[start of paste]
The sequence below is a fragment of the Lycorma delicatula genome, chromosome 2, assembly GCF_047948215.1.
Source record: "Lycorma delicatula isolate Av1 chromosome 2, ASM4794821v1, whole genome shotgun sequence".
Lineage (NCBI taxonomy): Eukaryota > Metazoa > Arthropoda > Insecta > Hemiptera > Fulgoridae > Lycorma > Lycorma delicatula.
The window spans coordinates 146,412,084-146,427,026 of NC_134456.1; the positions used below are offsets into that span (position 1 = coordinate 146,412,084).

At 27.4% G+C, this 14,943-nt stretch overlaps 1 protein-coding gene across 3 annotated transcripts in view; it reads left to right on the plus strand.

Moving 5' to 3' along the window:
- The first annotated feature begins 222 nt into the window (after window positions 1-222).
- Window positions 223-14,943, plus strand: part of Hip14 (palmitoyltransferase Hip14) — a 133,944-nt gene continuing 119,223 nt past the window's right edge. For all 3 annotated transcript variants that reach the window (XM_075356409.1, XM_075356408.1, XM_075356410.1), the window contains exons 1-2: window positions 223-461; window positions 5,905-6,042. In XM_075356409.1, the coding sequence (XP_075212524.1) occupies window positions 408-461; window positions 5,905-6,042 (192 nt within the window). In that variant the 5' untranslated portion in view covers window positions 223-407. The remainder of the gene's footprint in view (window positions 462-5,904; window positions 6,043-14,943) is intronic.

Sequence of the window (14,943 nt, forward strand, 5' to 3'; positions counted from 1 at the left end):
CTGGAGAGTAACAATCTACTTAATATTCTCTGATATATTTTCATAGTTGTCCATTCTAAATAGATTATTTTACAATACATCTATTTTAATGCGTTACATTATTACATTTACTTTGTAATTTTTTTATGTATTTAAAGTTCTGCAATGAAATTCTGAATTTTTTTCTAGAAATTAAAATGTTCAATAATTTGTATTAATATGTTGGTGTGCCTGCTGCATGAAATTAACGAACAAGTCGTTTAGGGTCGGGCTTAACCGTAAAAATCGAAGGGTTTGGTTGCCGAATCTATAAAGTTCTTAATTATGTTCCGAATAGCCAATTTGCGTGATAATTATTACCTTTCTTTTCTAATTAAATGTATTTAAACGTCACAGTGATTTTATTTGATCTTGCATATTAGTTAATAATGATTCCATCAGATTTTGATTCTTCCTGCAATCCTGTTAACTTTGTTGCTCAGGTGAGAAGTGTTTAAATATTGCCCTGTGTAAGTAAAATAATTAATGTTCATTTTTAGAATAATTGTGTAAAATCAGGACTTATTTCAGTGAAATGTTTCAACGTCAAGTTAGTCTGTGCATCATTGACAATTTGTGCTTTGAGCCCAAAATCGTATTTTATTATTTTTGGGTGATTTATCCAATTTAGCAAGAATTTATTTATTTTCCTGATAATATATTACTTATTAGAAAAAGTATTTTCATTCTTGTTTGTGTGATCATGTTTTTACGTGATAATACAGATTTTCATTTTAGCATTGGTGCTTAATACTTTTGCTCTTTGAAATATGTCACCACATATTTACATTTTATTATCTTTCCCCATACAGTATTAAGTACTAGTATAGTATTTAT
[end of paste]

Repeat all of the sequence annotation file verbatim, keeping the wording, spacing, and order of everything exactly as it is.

The sequence below is a fragment of the Lycorma delicatula genome, chromosome 2, assembly GCF_047948215.1.
Source record: "Lycorma delicatula isolate Av1 chromosome 2, ASM4794821v1, whole genome shotgun sequence".
Lineage (NCBI taxonomy): Eukaryota > Metazoa > Arthropoda > Insecta > Hemiptera > Fulgoridae > Lycorma > Lycorma delicatula.
The window spans coordinates 146,412,084-146,427,026 of NC_134456.1; the positions used below are offsets into that span (position 1 = coordinate 146,412,084).

At 27.4% G+C, this 14,943-nt stretch overlaps 1 protein-coding gene across 3 annotated transcripts in view; it reads left to right on the plus strand.

Moving 5' to 3' along the window:
- The first annotated feature begins 222 nt into the window (after window positions 1-222).
- Window positions 223-14,943, plus strand: part of Hip14 (palmitoyltransferase Hip14) — a 133,944-nt gene continuing 119,223 nt past the window's right edge. For all 3 annotated transcript variants that reach the window (XM_075356409.1, XM_075356408.1, XM_075356410.1), the window contains exons 1-2: window positions 223-461; window positions 5,905-6,042. In XM_075356409.1, the coding sequence (XP_075212524.1) occupies window positions 408-461; window positions 5,905-6,042 (192 nt within the window). In that variant the 5' untranslated portion in view covers window positions 223-407. The remainder of the gene's footprint in view (window positions 462-5,904; window positions 6,043-14,943) is intronic.

Sequence of the window (14,943 nt, forward strand, 5' to 3'; positions counted from 1 at the left end):
CTGGAGAGTAACAATCTACTTAATATTCTCTGATATATTTTCATAGTTGTCCATTCTAAATAGATTATTTTACAATACATCTATTTTAATGCGTTACATTATTACATTTACTTTGTAATTTTTTTATGTATTTAAAGTTCTGCAATGAAATTCTGAATTTTTTTCTAGAAATTAAAATGTTCAATAATTTGTATTAATATGTTGGTGTGCCTGCTGCATGAAATTAACGAACAAGTCGTTTAGGGTCGGGCTTAACCGTAAAAATCGAAGGGTTTGGTTGCCGAATCTATAAAGTTCTTAATTATGTTCCGAATAGCCAATTTGCGTGATAATTATTACCTTTCTTTTCTAATTAAATGTATTTAAACGTCACAGTGATTTTATTTGATCTTGCATATTAGTTAATAATGATTCCATCAGATTTTGATTCTTCCTGCAATCCTGTTAACTTTGTTGCTCAGGTGAGAAGTGTTTAAATATTGCCCTGTGTAAGTAAAATAATTAATGTTCATTTTTAGAATAATTGTGTAAAATCAGGACTTATTTCAGTGAAATGTTTCAACGTCAAGTTAGTCTGTGCATCATTGACAATTTGTGCTTTGAGCCCAAAATCGTATTTTATTATTTTTGGGTGATTTATCCAATTTAGCAAGAATTTATTTATTTTCCTGATAATATATTACTTATTAGAAAAAGTATTTTCATTCTTGTTTGTGTGATCATGTTTTTACGTGATAATACAGATTTTCATTTTAGCATTGGTGCTTAATACTTTTGCTCTTTGAAATATGTCACCACATATTTACATTTTATTATCTTTCCCCATACAGTATTAAGTACTAGTATAGTATTTAT